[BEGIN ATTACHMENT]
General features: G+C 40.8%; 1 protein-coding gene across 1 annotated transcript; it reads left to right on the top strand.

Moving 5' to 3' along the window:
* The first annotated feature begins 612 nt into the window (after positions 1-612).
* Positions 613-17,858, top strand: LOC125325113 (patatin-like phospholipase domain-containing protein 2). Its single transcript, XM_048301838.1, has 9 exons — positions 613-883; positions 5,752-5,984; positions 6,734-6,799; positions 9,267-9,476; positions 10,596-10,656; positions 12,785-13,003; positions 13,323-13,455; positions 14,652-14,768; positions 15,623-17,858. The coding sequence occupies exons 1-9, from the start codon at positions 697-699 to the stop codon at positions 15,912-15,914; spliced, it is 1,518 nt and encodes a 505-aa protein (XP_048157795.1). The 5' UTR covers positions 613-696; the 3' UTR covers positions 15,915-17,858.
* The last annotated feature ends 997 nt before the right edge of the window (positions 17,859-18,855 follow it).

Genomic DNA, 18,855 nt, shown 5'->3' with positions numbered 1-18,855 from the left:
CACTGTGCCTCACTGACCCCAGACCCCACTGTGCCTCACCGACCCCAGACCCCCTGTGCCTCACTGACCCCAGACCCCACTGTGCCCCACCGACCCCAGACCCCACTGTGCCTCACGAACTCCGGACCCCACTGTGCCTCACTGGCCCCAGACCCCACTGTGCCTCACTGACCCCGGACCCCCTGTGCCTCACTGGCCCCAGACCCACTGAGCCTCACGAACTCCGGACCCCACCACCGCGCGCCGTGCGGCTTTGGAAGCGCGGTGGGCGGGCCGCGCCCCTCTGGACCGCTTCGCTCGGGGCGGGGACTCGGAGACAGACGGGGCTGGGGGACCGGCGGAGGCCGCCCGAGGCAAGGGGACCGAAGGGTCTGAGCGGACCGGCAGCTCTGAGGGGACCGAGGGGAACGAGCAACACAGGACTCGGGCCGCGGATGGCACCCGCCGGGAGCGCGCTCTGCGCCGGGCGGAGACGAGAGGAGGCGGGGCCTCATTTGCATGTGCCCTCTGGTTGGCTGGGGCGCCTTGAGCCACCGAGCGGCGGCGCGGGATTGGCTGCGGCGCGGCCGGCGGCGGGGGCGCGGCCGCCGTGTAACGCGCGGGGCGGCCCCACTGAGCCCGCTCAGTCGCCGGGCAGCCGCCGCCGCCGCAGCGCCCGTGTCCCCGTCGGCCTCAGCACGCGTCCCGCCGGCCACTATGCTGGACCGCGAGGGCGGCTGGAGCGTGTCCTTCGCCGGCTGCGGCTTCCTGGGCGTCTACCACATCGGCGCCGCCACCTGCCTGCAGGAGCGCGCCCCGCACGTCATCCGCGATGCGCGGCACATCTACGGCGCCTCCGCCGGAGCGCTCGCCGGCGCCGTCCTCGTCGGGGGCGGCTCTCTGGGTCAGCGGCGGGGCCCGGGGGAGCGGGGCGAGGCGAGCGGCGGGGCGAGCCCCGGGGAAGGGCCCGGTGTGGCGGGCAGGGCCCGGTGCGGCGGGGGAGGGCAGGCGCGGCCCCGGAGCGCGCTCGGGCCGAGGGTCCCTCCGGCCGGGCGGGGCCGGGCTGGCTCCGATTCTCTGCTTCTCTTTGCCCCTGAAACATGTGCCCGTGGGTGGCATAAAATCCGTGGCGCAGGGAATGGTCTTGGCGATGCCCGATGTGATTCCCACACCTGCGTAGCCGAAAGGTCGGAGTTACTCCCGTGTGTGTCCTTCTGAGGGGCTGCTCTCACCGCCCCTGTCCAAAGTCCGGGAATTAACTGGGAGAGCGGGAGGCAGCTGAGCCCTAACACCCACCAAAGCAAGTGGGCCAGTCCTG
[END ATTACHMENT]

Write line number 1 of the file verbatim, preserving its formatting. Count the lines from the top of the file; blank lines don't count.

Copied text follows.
General features: G+C 40.8%; 1 protein-coding gene across 1 annotated transcript; it reads left to right on the top strand.